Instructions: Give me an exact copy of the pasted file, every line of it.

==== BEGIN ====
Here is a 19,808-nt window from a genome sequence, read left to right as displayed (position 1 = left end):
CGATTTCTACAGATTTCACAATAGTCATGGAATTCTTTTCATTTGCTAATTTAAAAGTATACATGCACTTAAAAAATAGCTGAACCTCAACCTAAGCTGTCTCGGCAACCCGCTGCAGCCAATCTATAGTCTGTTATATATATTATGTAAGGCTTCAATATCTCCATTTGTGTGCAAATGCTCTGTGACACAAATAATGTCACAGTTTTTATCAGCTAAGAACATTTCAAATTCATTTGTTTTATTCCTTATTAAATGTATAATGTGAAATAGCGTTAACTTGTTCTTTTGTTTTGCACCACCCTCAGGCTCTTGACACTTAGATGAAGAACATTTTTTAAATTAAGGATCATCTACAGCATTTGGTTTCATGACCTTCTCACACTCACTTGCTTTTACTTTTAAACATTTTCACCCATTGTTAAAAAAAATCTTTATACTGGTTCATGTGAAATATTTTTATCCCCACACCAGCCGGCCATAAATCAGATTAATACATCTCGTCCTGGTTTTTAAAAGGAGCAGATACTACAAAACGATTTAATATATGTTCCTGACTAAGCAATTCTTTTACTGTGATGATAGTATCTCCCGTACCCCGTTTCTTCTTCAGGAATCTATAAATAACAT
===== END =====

Here is a 19,808-nt window from a genome sequence, read left to right as displayed (position 1 = left end):
CGATTTCTACAGATTTCACAATAGTCATGGAATTCTTTTCATTTGCTAATTTAAAAGTATACATGCACTTAAAAAATAGCTGAACCTCAACCTAAGCTGTCTCGGCAACCCGCTGCAGCCAATCTATAGTCTGTTATATATATTATGTAAGGCTTCAATATCTCCATTTGTGTGCAAATGCTCTGTGACACAAATAATGTCACAGTTTTTATCAGCTAAGAACATTTCAAATTCATTTGTTTTATTCCTTATTAAATGTATAATGTGAAATAGCGTTAACTTGTTCTTTTGTTTTGCACCACCCTCAGGCTCTTGACACTTAGATGAAGAACATTTTTTAAATTAAGGATCATCTACAGCATTTGGTTTCATGACCTTCTCACACTCACTTGCTTTTACTTTTAAACATTTTCACCCATTGTTAAAAAAAATCTTTATACTGGTTCATGTGAAATATTTTTATCCCCACACCAGCCGGCCATAAATCAGATTAATACATCTCGTCCTGGTTTTTAAAAGGAGCAGATACTACAAAACGATTTAATATATGTTCCTGACTAAGCAATTCTTTTACTGTGATGATAGTATCTCCCGTACCCCGTTTCTTCTTCAGGAATCTATAAATAACAT